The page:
Into the Wild - Page 3
Photo by Rachid Dahnoun
It’s Day Three, and I stand knee-deep in Watson Lake, a little blip of standing water above the north side of Lake Tahoe, soaking my sore feet. I’ve already power hiked and run around 27 miles today. But my destination, a hotel room in Tahoe City and a treat to myself for making it halfway around the lake, is another half-marathon down the trail.
But I feel physically better today. To traverse the TRT in six days, I’ve got to average 28 miles per day, so I’m playing catch-up on yesterday’s lost miles. As I soak, I envy the people lounging on the other side of lake. A mountain biker rolls up, interrupting the ugly thought spiral. He asks if I have means for purifying water as he’s running low.
As I fix him up with clean water, we idly chat. Mostly he wants to know why I’m still wearing my socks and shoes to soak my feet. I don’t want to tell him my real answer—that I didn’t think I could sniff back the foot-pain-based tears long enough to undress my feet—so I say that maybe my wet feet will soothe my toes a little longer down the trail. My logic isn’t sound, but he doesn’t seem to care. He just smiles and tells me about some rock formations down the trail.
This is a moment of symbiosis: my water-purification chemicals make his ride a little smoother and his positive attitude helps shift my own mood. I head on, stopping at a trail intersection to check the map. There I encounter two mountain bikers. I must look a little awful, because they insist on giving me a snack. This, the random generosity of people in the woods, restores my disposition even more.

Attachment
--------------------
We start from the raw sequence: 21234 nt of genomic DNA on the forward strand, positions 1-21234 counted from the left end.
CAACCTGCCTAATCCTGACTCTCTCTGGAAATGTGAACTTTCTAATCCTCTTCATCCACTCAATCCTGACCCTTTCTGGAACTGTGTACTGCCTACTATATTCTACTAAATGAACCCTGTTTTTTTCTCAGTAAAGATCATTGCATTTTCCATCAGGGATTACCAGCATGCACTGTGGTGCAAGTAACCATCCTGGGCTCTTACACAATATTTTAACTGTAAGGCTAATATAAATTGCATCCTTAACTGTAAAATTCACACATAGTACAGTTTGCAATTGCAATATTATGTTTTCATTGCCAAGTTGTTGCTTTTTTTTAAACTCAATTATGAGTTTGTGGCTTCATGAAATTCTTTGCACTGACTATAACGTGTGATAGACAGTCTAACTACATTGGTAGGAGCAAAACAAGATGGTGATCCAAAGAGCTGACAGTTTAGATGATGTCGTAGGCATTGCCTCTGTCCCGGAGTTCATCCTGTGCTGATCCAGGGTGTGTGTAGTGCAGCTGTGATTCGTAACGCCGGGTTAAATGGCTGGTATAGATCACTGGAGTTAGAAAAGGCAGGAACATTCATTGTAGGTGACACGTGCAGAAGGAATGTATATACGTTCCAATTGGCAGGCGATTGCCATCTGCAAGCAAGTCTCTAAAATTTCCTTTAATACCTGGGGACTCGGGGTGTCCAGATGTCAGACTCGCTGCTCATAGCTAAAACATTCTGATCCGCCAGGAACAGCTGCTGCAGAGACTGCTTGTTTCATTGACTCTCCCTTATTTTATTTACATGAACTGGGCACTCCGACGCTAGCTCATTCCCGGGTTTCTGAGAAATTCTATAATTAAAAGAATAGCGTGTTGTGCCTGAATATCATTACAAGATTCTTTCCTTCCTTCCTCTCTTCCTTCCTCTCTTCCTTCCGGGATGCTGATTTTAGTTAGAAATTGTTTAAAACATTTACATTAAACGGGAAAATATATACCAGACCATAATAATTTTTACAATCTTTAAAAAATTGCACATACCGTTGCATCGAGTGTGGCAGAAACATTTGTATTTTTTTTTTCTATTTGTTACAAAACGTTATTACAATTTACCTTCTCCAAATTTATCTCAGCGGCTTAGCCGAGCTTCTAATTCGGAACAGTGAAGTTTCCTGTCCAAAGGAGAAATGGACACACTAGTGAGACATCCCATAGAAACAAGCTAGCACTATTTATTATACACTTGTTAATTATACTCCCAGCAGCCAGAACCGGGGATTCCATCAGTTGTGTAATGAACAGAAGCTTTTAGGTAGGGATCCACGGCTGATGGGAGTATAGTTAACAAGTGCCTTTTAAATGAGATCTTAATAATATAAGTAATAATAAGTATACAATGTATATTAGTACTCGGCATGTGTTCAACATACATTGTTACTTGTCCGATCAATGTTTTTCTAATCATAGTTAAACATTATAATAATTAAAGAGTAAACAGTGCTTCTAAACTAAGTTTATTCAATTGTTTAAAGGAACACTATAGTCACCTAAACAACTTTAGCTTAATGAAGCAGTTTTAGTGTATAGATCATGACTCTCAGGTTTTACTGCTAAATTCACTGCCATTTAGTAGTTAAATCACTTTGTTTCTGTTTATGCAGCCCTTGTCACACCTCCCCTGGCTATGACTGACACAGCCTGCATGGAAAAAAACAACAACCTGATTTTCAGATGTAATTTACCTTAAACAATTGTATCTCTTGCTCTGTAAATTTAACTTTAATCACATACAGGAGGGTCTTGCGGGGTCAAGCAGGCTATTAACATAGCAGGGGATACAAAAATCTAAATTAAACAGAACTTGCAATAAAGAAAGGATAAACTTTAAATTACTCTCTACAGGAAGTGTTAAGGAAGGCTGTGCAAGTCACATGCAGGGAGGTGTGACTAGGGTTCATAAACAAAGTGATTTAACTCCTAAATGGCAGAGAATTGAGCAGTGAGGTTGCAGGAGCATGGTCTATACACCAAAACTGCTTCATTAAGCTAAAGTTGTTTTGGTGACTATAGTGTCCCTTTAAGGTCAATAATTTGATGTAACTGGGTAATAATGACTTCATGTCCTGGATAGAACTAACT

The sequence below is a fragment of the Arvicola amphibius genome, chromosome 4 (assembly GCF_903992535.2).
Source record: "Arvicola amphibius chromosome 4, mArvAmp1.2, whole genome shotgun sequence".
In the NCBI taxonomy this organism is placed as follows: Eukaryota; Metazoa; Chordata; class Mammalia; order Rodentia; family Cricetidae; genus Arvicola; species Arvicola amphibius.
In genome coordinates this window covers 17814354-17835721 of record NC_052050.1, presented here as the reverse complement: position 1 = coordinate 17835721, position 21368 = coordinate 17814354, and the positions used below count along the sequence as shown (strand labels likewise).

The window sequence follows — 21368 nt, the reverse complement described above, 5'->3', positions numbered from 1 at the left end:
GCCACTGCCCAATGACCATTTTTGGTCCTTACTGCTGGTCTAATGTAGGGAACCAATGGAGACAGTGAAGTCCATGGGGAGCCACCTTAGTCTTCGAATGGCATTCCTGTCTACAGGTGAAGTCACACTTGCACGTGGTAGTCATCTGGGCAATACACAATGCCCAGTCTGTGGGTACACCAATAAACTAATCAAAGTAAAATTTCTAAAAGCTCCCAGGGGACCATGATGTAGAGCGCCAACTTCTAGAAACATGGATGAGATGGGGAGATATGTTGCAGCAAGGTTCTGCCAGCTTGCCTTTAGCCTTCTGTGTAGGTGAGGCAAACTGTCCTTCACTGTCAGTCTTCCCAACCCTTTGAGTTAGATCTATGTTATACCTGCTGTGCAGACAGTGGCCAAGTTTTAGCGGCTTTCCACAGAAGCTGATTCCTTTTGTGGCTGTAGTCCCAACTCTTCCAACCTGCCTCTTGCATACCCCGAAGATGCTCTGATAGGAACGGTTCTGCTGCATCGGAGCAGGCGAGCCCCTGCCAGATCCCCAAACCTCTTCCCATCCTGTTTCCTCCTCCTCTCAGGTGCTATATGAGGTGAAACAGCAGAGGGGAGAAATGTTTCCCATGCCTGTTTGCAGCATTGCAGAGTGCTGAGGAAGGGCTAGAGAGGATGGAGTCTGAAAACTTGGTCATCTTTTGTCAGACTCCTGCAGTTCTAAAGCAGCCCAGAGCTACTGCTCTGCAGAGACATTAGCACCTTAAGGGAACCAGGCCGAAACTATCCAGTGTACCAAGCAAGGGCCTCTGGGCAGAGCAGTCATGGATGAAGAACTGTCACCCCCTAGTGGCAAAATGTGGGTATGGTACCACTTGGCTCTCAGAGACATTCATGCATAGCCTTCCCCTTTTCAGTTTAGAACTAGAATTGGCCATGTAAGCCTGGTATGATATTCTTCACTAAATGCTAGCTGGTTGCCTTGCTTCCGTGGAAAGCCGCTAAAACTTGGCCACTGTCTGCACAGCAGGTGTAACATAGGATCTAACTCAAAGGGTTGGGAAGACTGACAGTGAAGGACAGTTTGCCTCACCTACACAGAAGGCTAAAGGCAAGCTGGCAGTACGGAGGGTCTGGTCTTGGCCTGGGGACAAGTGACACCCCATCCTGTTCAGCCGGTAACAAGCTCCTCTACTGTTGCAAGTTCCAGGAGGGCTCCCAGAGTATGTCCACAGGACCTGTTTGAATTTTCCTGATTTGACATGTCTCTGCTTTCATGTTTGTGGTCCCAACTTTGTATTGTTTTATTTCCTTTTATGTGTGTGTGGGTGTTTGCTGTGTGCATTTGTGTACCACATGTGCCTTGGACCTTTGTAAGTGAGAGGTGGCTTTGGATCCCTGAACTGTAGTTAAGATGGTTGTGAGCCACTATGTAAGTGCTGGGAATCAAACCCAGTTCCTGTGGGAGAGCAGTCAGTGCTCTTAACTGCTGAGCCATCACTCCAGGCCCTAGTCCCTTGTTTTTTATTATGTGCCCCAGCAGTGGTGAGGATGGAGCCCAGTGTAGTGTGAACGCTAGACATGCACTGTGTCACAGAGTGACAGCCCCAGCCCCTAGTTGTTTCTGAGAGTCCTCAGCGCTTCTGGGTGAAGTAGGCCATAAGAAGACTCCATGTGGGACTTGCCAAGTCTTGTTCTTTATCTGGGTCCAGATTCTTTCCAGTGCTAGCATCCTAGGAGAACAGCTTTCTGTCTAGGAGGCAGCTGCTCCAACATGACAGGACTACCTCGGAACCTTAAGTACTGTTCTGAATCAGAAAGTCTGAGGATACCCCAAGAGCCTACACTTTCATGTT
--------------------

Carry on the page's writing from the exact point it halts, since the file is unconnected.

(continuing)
With fortifications of spirit and stomach, I run today’s last half marathon hard. It takes me under three hours, which is a damn fine pace for traveling with a pack. I am elated when I pop out into a neighborhood at the edge of Tahoe City. This is the point in a trip, where, with friends, we’d whoop and high-five. But I simply jog toward the main drag.
It’s a summer Friday night, and Tahoe City is alive with women in sundresses, expensive cars cruising the strip and music emanating from restaurants’ open patios. I, on the other hand, have filthy legs, trekking poles and no idea where to go. Then a police car stops in front of me.
“You’ve been in the backcountry,” says the officer.
“What gave it away?” I respond, laughing, a little embarrassed.
“You look like you could use some help.”
I tell him I’m looking for my hotel and a good restaurant. He points me in the right direction on both accounts, and then asks a couple of questions about my trip. Before he drives off he says, “You’ll do it! You’re halfway there!”
The rest of my night involves a hot shower, sushi and just one beer—I don’t plan to screw up my recovery again—and eight hours of sleep in a soft bed. I study the trail map over dinner and scribble a note in the middle of it, in the blue waters of Lake Tahoe. “No one goes totally alone.”